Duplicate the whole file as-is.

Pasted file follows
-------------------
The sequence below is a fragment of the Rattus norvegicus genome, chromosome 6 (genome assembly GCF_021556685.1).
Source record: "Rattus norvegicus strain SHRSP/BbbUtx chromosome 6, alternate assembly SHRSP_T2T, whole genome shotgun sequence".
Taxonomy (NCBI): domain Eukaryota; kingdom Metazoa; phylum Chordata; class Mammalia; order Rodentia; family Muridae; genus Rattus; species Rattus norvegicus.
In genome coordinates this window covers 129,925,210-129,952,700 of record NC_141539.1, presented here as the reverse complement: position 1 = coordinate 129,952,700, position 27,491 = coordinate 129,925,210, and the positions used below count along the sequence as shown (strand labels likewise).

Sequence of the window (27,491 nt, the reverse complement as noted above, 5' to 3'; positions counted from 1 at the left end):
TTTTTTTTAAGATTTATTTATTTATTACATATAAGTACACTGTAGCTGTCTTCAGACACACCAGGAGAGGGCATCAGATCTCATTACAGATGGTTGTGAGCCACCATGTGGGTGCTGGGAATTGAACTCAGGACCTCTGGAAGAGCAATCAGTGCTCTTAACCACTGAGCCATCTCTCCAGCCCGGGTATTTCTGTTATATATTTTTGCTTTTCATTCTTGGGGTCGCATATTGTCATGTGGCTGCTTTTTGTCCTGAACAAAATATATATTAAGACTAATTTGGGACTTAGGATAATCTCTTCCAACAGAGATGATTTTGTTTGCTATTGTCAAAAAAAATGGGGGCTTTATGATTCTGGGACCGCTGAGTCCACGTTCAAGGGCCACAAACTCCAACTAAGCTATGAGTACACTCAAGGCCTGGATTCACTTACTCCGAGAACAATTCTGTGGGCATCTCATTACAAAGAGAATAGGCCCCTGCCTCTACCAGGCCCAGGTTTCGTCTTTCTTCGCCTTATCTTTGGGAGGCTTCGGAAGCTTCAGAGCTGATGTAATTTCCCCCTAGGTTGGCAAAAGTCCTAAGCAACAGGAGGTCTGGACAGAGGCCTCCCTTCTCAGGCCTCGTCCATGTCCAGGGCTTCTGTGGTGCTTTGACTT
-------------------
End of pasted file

The sequence below is a fragment of the Rattus norvegicus genome, chromosome 6 (genome assembly GCF_021556685.1).
Source record: "Rattus norvegicus strain SHRSP/BbbUtx chromosome 6, alternate assembly SHRSP_T2T, whole genome shotgun sequence".
Taxonomy (NCBI): domain Eukaryota; kingdom Metazoa; phylum Chordata; class Mammalia; order Rodentia; family Muridae; genus Rattus; species Rattus norvegicus.
In genome coordinates this window covers 129,925,210-129,952,700 of record NC_141539.1, presented here as the reverse complement: position 1 = coordinate 129,952,700, position 27,491 = coordinate 129,925,210, and the positions used below count along the sequence as shown (strand labels likewise).

Sequence of the window (27,491 nt, the reverse complement as noted above, 5' to 3'; positions counted from 1 at the left end):
TTTTTTTTAAGATTTATTTATTTATTACATATAAGTACACTGTAGCTGTCTTCAGACACACCAGGAGAGGGCATCAGATCTCATTACAGATGGTTGTGAGCCACCATGTGGGTGCTGGGAATTGAACTCAGGACCTCTGGAAGAGCAATCAGTGCTCTTAACCACTGAGCCATCTCTCCAGCCCGGGTATTTCTGTTATATATTTTTGCTTTTCATTCTTGGGGTCGCATATTGTCATGTGGCTGCTTTTTGTCCTGAACAAAATATATATTAAGACTAATTTGGGACTTAGGATAATCTCTTCCAACAGAGATGATTTTGTTTGCTATTGTCAAAAAAAATGGGGGCTTTATGATTCTGGGACCGCTGAGTCCACGTTCAAGGGCCACAAACTCCAACTAAGCTATGAGTACACTCAAGGCCTGGATTCACTTACTCCGAGAACAATTCTGTGGGCATCTCATTACAAAGAGAATAGGCCCCTGCCTCTACCAGGCCCAGGTTTCGTCTTTCTTCGCCTTATCTTTGGGAGGCTTCGGAAGCTTCAGAGCTGATGTAATTTCCCCCTAGGTTGGCAAAAGTCCTAAGCAACAGGAGGTCTGGACAGAGGCCTCCCTTCTCAGGCCTCGTCCATGTCCAGGGCTTCTGTGGTGCTTTGACTT